Did Jay-Z say Jesus was autistic and a bad role model? That’s what one website known for peddling fake news wants readers to think.
“Jay-Z: ‘Jesus Was Autistic 33-Yr-Old Virgin; Bad Role Model For Boys,’” reads the headline from YourNewsWire, which alleges that Jay Z said not only that, but also told a group of people that Jesus “clearly had problems in the head” because he “made no money and got zero [expletive].” The site alleges Jay-Z made the inflammatory comments “during a high-profile pit stop at Playroom Nightclub” in New York City on Sunday.
In addition to the aforementioned contentions, the blog further claims he praised Satanism as the “real American religion,” and championed “putting your trust in Lucifer.” “Unlike Jesus, Lucifer actually gives back. Lucifer rewards hard work,” states one of the quotes attributed to the rap legend. Other purported quotes involve calling Jesus a “racist white boy” with a “retard act.”
Here’s what’s true about this story: The performer did have a night out at Playroom. Here’s what’s not true about this story: Everything else. Jay-Z racked up an epic bar tab at the venue, which was one of several stops he made that night to celebrate the president of Roc Nation Sports, Juan “OG” Perez. They were joined by other companions, and, according to a receipt shared on social media, spent more than $91,000 at the establishment.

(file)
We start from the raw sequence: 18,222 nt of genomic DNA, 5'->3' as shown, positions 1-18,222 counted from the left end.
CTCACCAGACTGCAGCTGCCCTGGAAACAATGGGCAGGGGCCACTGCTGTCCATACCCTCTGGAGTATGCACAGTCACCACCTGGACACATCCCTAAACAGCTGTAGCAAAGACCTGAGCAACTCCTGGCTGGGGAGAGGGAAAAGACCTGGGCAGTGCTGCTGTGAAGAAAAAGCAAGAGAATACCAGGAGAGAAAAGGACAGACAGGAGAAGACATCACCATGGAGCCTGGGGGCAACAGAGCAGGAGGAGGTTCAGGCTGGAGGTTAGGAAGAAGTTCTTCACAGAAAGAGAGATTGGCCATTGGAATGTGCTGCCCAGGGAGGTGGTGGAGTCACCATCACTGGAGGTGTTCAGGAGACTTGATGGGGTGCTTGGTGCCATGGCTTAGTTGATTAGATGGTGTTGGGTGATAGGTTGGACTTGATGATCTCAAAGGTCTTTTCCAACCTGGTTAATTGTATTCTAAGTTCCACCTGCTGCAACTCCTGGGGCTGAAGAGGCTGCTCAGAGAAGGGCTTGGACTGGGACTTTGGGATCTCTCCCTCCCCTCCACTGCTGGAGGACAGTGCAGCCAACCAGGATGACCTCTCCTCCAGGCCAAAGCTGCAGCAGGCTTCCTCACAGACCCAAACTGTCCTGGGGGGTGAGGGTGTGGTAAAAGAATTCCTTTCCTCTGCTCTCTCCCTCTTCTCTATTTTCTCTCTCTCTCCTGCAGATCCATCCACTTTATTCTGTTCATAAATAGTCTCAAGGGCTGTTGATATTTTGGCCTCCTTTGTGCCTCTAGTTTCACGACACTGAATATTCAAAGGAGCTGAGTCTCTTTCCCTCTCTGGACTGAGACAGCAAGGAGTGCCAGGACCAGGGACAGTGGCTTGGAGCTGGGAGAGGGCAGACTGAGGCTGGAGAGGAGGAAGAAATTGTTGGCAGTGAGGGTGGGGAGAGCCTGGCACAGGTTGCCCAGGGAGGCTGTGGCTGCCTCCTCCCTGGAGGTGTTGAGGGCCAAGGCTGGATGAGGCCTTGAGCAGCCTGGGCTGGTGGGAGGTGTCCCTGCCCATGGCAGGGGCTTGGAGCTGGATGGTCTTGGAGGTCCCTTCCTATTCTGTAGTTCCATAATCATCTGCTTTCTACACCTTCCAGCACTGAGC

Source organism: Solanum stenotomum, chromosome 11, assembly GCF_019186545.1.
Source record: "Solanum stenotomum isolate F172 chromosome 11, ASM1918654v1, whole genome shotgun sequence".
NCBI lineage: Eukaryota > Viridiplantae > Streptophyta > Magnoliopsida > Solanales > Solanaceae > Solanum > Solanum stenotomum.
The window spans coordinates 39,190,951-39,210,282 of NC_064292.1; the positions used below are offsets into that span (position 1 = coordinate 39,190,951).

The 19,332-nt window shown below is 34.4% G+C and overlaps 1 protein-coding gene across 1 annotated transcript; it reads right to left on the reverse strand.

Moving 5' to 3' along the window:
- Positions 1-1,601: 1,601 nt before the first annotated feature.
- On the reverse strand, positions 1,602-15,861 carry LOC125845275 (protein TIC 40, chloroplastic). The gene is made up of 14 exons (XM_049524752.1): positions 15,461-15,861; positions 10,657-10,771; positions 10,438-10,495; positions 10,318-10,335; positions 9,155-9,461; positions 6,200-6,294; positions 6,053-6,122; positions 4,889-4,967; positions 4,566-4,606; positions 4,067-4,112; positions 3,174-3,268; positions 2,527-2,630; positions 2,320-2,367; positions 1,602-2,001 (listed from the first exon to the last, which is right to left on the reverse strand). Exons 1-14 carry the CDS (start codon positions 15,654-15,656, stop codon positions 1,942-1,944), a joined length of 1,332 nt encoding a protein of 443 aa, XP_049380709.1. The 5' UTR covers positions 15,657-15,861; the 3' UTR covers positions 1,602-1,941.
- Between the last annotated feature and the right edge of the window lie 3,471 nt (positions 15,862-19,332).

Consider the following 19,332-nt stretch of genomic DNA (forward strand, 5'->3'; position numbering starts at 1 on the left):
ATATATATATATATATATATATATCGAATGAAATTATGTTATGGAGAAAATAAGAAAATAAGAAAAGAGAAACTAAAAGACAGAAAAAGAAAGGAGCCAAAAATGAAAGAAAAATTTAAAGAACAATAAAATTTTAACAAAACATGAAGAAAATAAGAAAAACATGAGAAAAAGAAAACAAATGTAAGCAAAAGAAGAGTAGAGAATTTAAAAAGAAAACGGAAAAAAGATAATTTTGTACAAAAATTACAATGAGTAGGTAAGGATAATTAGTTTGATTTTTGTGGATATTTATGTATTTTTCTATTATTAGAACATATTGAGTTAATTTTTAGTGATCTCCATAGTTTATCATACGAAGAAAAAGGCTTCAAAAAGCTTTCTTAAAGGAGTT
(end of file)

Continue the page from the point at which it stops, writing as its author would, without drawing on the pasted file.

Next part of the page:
While the blog claims Jay-Z was “very outspoken” during the public outing, not a single legitimate publication has reported him making the alleged inflammatory comments. And while videos have surfaced from the excursion, not one shows Jay Z uttering such controversial remarks.
It appears the quotes were fabricated, as a Google search indicates they originate with YourNewsWire and cannot be substantiated. Unfortunately, they are now also circulating on a few similar platforms that copy and paste wild claims without verifying them first. This certainly isn’t the only time the outlet has put crazy words in the Grammy winner’s mouth, leading fake news about him to spread across the web.
Back in November, for example, the website actually claimed Jay-Z called Jesus himself “fake news.” It was alleged that Jay Z went on a rant about the religious figure at one of his concerts. That was also deemed a “disturbing conversation,” and just like now, there was no evidence that it ever actually took place. These tales are arguably creative. They just aren’t real.